Of course, anything and everything by Oxenbury is wonderful, but these are charmers that I’ve just discovered. Tom is a little boy, and Pippo is his stuffed monkey. Joseph is our little boy and George is his stuffed monkey. We identify. Tom and Pippo have lovely 8-page adventures (just the right length for a 2-year old) and the amusing thing is that somehow, Tom always suspects that Pippo must be to blame for his troubles.

Big Dog and LIttle Dog Wearing Sweaters Dav Pilkey

These are cute books too – very simple, short and amusing, as they teach the concept of big and little. And the concept of trouble. Must not be American either.

Davy Goes Places and I Like Winter by Lois Lenski as well as many others. These books are not board books, but they're small, so they can't be easily wrecked. Lenski wrote many books like these, including the popular books featuring "Littles" doing various things, and they are all absolutely charming. Lenski, of course, also wrote books for older children, including a series featuring children from different regions of the United States. We're most familiar with Strawberry Girl since it's required reading in the 4th grade in Florida, being set in Plant City, a mere 10 miles from our former domicile called Lakeland.

Skip to My Lou by Nadine Bernard Wescott

This is a riotous interpretation of the song, featuring a little boy left in charge of a farm while his parents go off for a while, what the animals do in their absence and how they clean up. Sort of like the Cat in the Hat, but much less tiresome to read.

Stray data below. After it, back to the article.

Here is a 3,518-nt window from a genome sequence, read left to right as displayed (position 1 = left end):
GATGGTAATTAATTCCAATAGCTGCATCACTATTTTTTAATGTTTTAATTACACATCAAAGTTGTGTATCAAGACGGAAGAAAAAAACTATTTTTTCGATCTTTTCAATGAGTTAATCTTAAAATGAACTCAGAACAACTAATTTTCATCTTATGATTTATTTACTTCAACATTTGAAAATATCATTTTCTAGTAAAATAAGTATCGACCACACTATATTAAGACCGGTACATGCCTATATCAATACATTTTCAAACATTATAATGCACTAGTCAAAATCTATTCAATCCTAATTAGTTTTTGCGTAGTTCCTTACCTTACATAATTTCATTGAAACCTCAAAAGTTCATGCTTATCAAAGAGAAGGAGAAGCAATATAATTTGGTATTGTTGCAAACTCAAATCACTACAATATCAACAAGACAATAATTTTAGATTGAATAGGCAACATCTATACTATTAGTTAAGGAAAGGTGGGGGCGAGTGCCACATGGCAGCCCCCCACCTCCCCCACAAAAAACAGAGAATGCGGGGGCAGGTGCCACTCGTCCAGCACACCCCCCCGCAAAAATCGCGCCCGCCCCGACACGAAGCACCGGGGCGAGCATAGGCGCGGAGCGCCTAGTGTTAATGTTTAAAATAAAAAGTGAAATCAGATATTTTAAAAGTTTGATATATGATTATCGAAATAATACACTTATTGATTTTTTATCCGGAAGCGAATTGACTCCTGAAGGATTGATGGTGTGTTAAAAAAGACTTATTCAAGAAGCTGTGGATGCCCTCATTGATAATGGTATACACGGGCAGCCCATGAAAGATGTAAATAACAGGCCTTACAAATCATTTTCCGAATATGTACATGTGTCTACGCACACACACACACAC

Curious George Counting 1 to 10 and back again

Well, of course we love Curious George around here because Someone sleeps with his arms tightly wound around his own personal C.G. Beware, though - the original Curious George books are wonderful, but there are those that were published later that are dreadful - I think the illustrations are simply reproductions of images from a cartoon based on the character, and they are fuzzy, simplistic and uninteresting. The board books using the character are very nice, though - and I like this one because it not only counts forwards, but backwards, too!

What Sadie Sang by Eve Rice

Again, not a board book, but small in dimension. It doesn't seem to be in print any more, but it might be at your library. It's about a baby being taken for a walk who sings the whole way, and keeps singing until she falls asleep for her nap. Joseph is absolutely enraptured by this book.

Sheep in a Jeep and its companions by Margot Apple. I love this book - it's very funny. Always good in a book you anticipate reading 3,712 times.

We also like the books about Wibbly Pig and this baby.

Now for the standards, and my typically iconoclastic take on them:

Goodnight Moon and its companion My World by Margaret Wise Brown and Clement Hurd, smokin' their cigarettes in the vintage author photos.

Here's my question. It's simple.

Does anyone else think these two must have been on drugs?

Good-night, nobody...Good-night mush...Good-night air

Kind of scary, if you ask me.

Happy Lent to all, and to all a Good Lent!

See you Monday - really.